Please visit the Instructions for Authors page before submitting a manuscript. The Article Processing Charge (APC) for publication in this open access journal is 1800 CHF (Swiss Francs). Submitted papers should be well formatted and use good English. Authors may use MDPI's English editing service prior to publication or during author revisions.


Keywords

 

  • resilient energy systems
  • vulnerability of energy systems
  • energy system design
  • robustness and adaptivity of energy systems
  • energy systems and extreme events
  • precautionary approach for energy systems
  • risk and uncertainty in energy systems

Published Papers (9 papers)

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Research

Jump to: Review

Open AccessArticle
An Indicator-Based Approach for Analyzing the Resilience of Transitions for Energy Regions. Part I: Theoretical and Conceptual Considerations
Energies 2017, 10(1), 36; https://doi.org/10.3390/en10010036
Received: 14 November 2016 / Revised: 22 December 2016 / Accepted: 23 December 2016 / Published: 1 January 2017
Cited by 5 | PDF Full-text (421 KB) | HTML Full-text | XML Full-text
Abstract
The transition of our current energy system from a fossil-based system to a system based on renewables is likely to be one of the most complex and long-term societal transitions in history. The need for a fundamental system transformation raises the question of [...] Read more.
The transition of our current energy system from a fossil-based system to a system based on renewables is likely to be one of the most complex and long-term societal transitions in history. The need for a fundamental system transformation raises the question of how to measure the continuing progress and the resilience of this process over time. This paper aims at developing the conceptualization and operationalization of resilience for energy systems in transition with regard to both social and technical aspects. Based on the resilience concept in social-ecological systems literature, we propose to conceptualize resilience for energy systems building on two core attributes of resilience, namely diversity and connectivity. We present an indicator set to operationalize these key attributes in social and technical systems using: (i) definitions and measurements for three fundamental diversity properties—variety, balance and disparity—and (ii) basic connectivity properties from the social network analysis literature—path length, centrality and modularity. Finally, we reflect on possibilities for an application of these indicators in the social and technical system’s spheres and discuss the added value of the approach for energy transition research. Full article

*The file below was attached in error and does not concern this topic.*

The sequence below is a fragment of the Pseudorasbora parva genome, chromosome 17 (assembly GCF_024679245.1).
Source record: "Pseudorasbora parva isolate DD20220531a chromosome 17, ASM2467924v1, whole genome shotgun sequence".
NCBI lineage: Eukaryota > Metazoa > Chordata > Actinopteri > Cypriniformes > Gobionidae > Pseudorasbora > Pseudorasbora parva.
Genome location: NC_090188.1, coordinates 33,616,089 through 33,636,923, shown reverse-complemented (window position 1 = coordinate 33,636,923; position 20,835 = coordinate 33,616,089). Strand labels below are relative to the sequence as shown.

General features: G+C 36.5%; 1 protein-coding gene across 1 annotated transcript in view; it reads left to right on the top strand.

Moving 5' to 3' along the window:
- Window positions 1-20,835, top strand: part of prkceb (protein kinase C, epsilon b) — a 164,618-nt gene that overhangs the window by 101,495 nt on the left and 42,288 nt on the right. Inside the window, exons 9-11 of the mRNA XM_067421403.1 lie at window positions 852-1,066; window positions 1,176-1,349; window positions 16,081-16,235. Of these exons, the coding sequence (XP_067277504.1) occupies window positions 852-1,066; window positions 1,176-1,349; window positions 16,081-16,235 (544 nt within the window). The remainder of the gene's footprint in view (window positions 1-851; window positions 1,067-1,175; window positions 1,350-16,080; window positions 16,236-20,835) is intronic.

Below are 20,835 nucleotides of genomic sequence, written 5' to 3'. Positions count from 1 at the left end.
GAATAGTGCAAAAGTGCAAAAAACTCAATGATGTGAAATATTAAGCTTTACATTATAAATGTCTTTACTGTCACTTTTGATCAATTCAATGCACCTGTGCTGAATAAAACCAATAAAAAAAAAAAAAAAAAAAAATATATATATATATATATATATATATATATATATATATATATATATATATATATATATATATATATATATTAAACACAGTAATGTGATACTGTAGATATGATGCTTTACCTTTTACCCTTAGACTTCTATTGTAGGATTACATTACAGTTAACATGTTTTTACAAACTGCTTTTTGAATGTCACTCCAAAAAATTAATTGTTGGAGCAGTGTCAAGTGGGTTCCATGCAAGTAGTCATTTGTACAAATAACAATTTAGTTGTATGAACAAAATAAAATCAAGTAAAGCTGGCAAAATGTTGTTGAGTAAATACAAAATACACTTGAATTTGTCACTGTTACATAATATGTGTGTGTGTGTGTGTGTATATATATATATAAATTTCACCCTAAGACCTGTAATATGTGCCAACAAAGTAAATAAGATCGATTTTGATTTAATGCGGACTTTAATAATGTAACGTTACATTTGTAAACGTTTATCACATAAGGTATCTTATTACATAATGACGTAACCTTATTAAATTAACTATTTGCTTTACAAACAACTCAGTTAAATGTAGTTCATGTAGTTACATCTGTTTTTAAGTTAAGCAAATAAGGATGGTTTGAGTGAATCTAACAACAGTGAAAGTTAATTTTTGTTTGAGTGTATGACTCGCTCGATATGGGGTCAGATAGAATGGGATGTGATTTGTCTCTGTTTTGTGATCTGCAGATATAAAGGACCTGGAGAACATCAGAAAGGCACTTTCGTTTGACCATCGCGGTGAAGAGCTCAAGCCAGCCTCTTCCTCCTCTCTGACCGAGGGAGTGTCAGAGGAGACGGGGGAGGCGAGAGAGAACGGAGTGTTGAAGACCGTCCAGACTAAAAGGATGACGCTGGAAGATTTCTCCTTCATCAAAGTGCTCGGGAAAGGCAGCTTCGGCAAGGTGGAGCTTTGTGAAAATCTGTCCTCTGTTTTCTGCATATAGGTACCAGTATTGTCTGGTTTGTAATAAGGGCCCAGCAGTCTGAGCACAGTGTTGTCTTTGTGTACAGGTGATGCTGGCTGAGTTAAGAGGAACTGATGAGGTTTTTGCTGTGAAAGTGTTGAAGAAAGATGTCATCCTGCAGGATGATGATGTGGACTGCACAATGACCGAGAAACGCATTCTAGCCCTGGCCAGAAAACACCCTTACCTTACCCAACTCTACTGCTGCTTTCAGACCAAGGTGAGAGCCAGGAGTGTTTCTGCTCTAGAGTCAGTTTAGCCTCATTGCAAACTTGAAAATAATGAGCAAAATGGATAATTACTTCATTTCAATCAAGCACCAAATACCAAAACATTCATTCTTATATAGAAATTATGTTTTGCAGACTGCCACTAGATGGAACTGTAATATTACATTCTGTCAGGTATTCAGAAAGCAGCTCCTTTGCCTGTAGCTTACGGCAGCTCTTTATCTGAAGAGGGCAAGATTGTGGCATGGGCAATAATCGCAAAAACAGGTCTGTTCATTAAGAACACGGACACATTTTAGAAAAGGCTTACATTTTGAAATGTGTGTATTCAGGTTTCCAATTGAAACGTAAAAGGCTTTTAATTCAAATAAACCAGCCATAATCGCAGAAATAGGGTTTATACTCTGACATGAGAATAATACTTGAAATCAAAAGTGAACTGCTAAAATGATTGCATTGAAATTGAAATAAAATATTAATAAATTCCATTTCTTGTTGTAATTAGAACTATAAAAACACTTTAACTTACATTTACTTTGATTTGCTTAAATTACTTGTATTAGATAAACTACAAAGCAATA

(This article belongs to the Special Issue Resilience of Energy Systems)
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Open AccessArticle
Quantitative Model and Metrics of Electrical Grids’ Resilience Evaluated at a Power Distribution Level
Energies 2016, 9(2), 93; https://doi.org/10.3390/en9020093
Received: 28 May 2015 / Revised: 30 October 2015 / Accepted: 24 December 2015 / Published: 3 February 2016
Cited by 27 | PDF Full-text (1542 KB) | HTML Full-text | XML Full-text
Abstract
This paper presents a framework to systematically measure and assess power grids’ resilience with a focus on performance as perceived by customers at the power distribution level. The proposed framework considers an analogous measure of availability as a basic metric for resilience and [...] Read more.
This paper presents a framework to systematically measure and assess power grids’ resilience with a focus on performance as perceived by customers at the power distribution level. The proposed framework considers an analogous measure of availability as a basic metric for resilience and defines other key resilience-related concepts and metrics, such as resistance and brittleness. This framework also provides a measurement for the degree of functional dependency of loads on power grids and demonstrates how the concepts of resilience and dependency are inherently related. It also discusses the implications of considering human-centered processes as fundamental constituting components of infrastructure systems. Thanks to its quantitative nature, the proposed resilience framework enables the creation of tools to evaluate power grids’ performance as a lifeline and to assess the effects of plans for optimal electrical power infrastructure deployment and operation. The discussion is supported by practical examples and empirical records from field damage assessments conducted after recent notable natural disasters. Full article
(This article belongs to the Special Issue Resilience of Energy Systems)
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Open AccessArticle
High Resolution Modeling of the Impacts of Exogenous Factors on Power Systems—Case Study of Germany
Energies 2015, 8(12), 14168-14181; https://doi.org/10.3390/en81212424
Received: 24 August 2015 / Revised: 24 November 2015 / Accepted: 10 December 2015 / Published: 16 December 2015
Cited by 1 | PDF Full-text (18410 KB) | HTML Full-text | XML Full-text
Abstract